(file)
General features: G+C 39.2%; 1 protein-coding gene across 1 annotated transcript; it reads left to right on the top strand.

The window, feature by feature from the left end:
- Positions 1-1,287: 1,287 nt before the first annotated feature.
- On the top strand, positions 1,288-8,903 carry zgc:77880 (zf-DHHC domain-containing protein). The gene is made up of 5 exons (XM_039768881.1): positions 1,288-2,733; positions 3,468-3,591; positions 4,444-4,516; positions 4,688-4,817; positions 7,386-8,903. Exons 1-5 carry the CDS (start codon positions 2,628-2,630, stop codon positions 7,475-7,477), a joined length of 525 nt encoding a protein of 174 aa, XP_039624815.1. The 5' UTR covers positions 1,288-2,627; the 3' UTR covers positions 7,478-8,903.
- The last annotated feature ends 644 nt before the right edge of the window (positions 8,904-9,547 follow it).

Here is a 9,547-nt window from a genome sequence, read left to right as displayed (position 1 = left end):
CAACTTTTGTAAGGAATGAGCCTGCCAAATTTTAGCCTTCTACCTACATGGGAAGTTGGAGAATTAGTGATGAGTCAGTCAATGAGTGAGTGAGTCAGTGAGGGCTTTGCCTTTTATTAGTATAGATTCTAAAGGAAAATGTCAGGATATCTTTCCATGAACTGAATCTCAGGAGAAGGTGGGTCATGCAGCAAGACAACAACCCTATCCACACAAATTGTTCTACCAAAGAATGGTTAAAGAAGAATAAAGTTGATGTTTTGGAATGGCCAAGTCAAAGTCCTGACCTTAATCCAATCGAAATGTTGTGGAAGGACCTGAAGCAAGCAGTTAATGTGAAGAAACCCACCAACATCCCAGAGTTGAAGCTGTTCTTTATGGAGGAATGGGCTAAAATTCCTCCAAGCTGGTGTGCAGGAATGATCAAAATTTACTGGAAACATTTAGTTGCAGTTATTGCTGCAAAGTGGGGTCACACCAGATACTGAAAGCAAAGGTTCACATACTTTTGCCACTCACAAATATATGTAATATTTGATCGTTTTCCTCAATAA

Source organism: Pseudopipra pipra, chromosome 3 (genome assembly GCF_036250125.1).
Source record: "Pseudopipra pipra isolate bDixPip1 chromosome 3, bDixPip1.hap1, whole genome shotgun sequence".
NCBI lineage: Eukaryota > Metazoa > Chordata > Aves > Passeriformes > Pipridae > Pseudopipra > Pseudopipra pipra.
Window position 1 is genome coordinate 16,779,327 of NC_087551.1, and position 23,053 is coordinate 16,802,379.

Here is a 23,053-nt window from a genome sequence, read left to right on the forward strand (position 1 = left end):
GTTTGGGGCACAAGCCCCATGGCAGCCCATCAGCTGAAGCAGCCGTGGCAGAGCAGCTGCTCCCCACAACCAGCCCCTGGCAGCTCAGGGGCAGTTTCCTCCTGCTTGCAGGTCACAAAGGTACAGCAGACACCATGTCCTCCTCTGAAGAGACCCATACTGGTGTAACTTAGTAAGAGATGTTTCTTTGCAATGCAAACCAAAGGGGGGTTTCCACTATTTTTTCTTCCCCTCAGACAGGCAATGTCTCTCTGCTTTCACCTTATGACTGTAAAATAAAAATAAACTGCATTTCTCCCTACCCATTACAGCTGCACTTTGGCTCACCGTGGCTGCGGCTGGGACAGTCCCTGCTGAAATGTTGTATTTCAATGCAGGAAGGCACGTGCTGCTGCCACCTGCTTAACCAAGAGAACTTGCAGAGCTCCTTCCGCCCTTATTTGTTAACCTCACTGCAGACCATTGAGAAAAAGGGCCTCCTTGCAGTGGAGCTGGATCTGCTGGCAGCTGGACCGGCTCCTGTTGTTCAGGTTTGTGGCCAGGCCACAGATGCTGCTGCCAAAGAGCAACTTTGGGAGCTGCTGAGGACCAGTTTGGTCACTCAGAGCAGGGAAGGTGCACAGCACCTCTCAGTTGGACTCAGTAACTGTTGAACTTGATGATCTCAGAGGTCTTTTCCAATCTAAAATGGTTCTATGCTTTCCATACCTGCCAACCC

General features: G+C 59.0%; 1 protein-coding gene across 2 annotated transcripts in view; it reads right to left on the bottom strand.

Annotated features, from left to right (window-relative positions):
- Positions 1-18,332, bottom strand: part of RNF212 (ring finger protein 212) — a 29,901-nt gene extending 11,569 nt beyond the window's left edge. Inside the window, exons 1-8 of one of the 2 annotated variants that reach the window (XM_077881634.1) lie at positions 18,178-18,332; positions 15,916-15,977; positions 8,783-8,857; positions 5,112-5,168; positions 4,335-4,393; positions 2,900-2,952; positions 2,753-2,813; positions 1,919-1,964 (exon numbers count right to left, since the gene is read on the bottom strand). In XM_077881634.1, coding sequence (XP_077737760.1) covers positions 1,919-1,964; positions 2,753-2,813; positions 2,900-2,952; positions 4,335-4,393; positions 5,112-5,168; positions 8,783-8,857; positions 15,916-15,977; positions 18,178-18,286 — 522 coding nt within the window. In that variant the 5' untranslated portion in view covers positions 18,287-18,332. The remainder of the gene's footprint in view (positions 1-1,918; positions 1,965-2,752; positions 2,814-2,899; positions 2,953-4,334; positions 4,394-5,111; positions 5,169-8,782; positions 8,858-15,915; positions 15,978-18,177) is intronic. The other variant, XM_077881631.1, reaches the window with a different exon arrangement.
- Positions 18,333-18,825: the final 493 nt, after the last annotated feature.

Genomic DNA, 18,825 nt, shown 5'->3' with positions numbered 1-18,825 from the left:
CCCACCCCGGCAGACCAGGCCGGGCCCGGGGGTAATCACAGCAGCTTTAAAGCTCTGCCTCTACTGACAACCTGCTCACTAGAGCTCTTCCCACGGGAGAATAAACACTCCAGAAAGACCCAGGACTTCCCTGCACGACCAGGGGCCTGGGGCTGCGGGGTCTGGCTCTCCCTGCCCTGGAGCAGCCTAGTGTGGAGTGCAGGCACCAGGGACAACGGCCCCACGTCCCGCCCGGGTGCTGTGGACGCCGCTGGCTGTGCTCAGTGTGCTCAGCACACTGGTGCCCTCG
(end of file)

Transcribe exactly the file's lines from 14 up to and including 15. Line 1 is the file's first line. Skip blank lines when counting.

General features: G+C 59.0%; 1 protein-coding gene across 2 annotated transcripts in view; it reads right to left on the bottom strand.

Annotated features, from left to right (window-relative positions):